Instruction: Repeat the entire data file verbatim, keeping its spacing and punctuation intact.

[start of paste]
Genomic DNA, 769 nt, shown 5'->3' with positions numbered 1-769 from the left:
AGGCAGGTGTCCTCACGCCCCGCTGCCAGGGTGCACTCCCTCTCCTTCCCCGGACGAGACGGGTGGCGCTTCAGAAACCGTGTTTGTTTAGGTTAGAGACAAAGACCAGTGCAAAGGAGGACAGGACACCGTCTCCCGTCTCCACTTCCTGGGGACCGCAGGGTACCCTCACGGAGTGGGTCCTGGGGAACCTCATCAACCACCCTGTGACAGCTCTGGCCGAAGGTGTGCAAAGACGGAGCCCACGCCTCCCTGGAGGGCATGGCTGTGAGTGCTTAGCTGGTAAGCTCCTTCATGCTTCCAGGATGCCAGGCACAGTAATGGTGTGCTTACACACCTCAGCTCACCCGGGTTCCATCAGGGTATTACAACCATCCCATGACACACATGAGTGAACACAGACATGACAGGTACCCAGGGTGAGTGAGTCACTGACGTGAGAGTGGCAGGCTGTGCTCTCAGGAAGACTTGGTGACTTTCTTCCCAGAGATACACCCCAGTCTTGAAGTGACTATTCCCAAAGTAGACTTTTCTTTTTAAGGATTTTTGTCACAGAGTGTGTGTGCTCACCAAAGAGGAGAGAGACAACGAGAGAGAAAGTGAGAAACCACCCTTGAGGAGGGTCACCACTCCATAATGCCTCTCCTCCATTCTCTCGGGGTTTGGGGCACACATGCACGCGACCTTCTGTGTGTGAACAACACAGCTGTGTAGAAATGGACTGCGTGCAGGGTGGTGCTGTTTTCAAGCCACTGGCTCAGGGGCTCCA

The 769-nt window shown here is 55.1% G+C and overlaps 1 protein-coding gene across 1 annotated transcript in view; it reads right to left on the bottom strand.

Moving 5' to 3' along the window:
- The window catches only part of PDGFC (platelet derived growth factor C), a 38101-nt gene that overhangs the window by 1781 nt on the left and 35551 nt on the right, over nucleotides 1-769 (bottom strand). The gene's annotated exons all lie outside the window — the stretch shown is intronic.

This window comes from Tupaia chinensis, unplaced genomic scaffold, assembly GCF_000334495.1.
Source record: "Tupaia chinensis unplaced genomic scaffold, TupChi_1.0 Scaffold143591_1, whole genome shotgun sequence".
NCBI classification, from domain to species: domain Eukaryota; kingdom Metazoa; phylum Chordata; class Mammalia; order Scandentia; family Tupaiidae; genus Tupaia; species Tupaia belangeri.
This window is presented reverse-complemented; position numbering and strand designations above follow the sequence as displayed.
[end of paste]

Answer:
Genomic DNA, 769 nt, shown 5'->3' with positions numbered 1-769 from the left:
AGGCAGGTGTCCTCACGCCCCGCTGCCAGGGTGCACTCCCTCTCCTTCCCCGGACGAGACGGGTGGCGCTTCAGAAACCGTGTTTGTTTAGGTTAGAGACAAAGACCAGTGCAAAGGAGGACAGGACACCGTCTCCCGTCTCCACTTCCTGGGGACCGCAGGGTACCCTCACGGAGTGGGTCCTGGGGAACCTCATCAACCACCCTGTGACAGCTCTGGCCGAAGGTGTGCAAAGACGGAGCCCACGCCTCCCTGGAGGGCATGGCTGTGAGTGCTTAGCTGGTAAGCTCCTTCATGCTTCCAGGATGCCAGGCACAGTAATGGTGTGCTTACACACCTCAGCTCACCCGGGTTCCATCAGGGTATTACAACCATCCCATGACACACATGAGTGAACACAGACATGACAGGTACCCAGGGTGAGTGAGTCACTGACGTGAGAGTGGCAGGCTGTGCTCTCAGGAAGACTTGGTGACTTTCTTCCCAGAGATACACCCCAGTCTTGAAGTGACTATTCCCAAAGTAGACTTTTCTTTTTAAGGATTTTTGTCACAGAGTGTGTGTGCTCACCAAAGAGGAGAGAGACAACGAGAGAGAAAGTGAGAAACCACCCTTGAGGAGGGTCACCACTCCATAATGCCTCTCCTCCATTCTCTCGGGGTTTGGGGCACACATGCACGCGACCTTCTGTGTGTGAACAACACAGCTGTGTAGAAATGGACTGCGTGCAGGGTGGTGCTGTTTTCAAGCCACTGGCTCAGGGGCTCCA

The 769-nt window shown here is 55.1% G+C and overlaps 1 protein-coding gene across 1 annotated transcript in view; it reads right to left on the bottom strand.

Moving 5' to 3' along the window:
- The window catches only part of PDGFC (platelet derived growth factor C), a 38101-nt gene that overhangs the window by 1781 nt on the left and 35551 nt on the right, over nucleotides 1-769 (bottom strand). The gene's annotated exons all lie outside the window — the stretch shown is intronic.

This window comes from Tupaia chinensis, unplaced genomic scaffold, assembly GCF_000334495.1.
Source record: "Tupaia chinensis unplaced genomic scaffold, TupChi_1.0 Scaffold143591_1, whole genome shotgun sequence".
NCBI classification, from domain to species: domain Eukaryota; kingdom Metazoa; phylum Chordata; class Mammalia; order Scandentia; family Tupaiidae; genus Tupaia; species Tupaia belangeri.
This window is presented reverse-complemented; position numbering and strand designations above follow the sequence as displayed.